Susa Young Gates: Daughter of Mormonism By Romney Burke

Review

Susa Young Gates: Daughter of Mormonism By Romney Burke Salt Lake City: Signature Books, 2022

Years ago, I asked a pioneering historian of Latter-­day Saint women why there was no biography of Susa Young Gates. She replied that Gates’s reputation for being difficult meant no one was eager to spend enough time with her to write one. But the lack of a biography of this key figure among second-­generation Church leaders left a serious gap in the historical literature. Recently, Romney Burke, a retired physician and great-­grandson-­in-­law of Gates, sought to fill that gap with his Susa Young Gates: Daughter of Mormonism.

Gates left behind an immense trove of papers now housed largely at the Church History Library and the Utah State Historical Society. After immersing himself in this sea of materials, Burke has produced what best fits the category of a family history. It shares some of the problems common in such works, like a deep dive into the minutia of genealogy and occasional digressions into matters of little general or scholarly interest. (I, for one, could do without the extensive verbatim selections in chapter 12, “Novels, Poetry, and Short Stories,” 257–73.) But Burke has produced an especially good example of the family-history genre. While not a professional historian himself, he has consulted them, and his efforts to encompass the reach of Gates’s rich life include references to much of the relevant historical literature. With 7 pages of introductory material, 424 pages of text (generally well footnoted), 28 pages of photographs, as well as a thorough bibliography and index, his treatment of Gates’s broad-­ranging activities is exhaustive.

As Brigham Young’s daughter, Gates grew up at the nexus of the Latter-­day Saint community and seems to have wished to always remain at center stage. Indeed, like Theodore Roosevelt, as described in a quip attributed to his daughter, Gates seemed to wish she was “the bride at every wedding, the baby at every christening, and the corpse at every funeral.”

Beginning in her childhood, Burke shows that Gates was intelligent, energetic, outspoken, determined, calculating, and at times impulsive—traits exhibited throughout her life. Yet she quickly learned that her ambition and strong will pushed against the limitations imposed upon her sex. Close as she was to the center of power, she knew she would never be able to fully occupy it because of her inability to hold the priesthood. She recalled that for a long time she bridled against such gendered restrictions but ultimately came to accept her status (346). One gets the impression from Burke’s narrative, however, that such acquiescence never came easily.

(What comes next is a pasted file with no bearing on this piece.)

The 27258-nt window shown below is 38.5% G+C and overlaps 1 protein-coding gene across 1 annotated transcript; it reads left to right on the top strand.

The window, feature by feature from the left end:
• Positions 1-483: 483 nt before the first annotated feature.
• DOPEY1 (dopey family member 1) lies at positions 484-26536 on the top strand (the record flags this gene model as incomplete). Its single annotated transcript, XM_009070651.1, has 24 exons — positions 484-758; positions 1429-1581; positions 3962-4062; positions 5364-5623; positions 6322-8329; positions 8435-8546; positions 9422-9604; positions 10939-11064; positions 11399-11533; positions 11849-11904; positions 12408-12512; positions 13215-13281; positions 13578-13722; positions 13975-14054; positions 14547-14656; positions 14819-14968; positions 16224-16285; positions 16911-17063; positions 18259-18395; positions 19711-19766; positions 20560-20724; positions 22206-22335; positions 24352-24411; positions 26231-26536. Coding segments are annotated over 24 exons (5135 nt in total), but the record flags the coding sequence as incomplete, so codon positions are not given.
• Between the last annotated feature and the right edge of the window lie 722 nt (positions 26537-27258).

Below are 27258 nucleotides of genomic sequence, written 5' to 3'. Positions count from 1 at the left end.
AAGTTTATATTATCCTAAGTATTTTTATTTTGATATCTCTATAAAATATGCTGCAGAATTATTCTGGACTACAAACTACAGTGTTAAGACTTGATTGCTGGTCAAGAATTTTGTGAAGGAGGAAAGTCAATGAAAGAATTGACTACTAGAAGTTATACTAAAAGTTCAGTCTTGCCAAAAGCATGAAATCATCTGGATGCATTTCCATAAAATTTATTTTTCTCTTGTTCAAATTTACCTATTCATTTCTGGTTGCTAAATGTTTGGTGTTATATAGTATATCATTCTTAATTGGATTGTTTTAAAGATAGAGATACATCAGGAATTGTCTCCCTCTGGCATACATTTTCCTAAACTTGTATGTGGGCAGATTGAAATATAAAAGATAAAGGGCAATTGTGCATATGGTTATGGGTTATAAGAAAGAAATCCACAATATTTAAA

Gates was Brigham Young’s forty-­second child and his second daughter with Lucy Bigelow Young, who by some counts was Brigham’s twenty-­seventh wife, though, Burke points out, the eleventh of sixteen who bore him children. Gates grew up immersed in the system of plural marriage, a practice she staunchly defended in idealized form throughout her life, yet, as was true for most of her generation, one she did not enter into herself.

Like her older sister, she rushed into an early marriage—in Gates’s case at age sixteen. The union ended in a bitter divorce but produced two children, one of whom, Leah Dunford, would marry future Apostle John A. Widtsoe and become an influential figure herself. Gates soon married again, this time united in a true love match with Jacob Gates, who indulged his wife’s talents and supported her ambitions. They would have eleven children together.

Gates’s family life is one topic I wish Burke had explored more fully. At the beginning of his volume, he notes his aversion to moving beyond evidence into the realm of speculation (ix). But part of a biographer’s job is to evaluate and make judgments based on her or his thorough understanding of the subject and the surrounding circumstances. Biography requires an author to interpret limited evidence as part of this process. Given this necessity, a little speculation, properly identified as such, could have benefitted Burke’s treatment of the tragic events surrounding the early deaths of several of Gates’s children.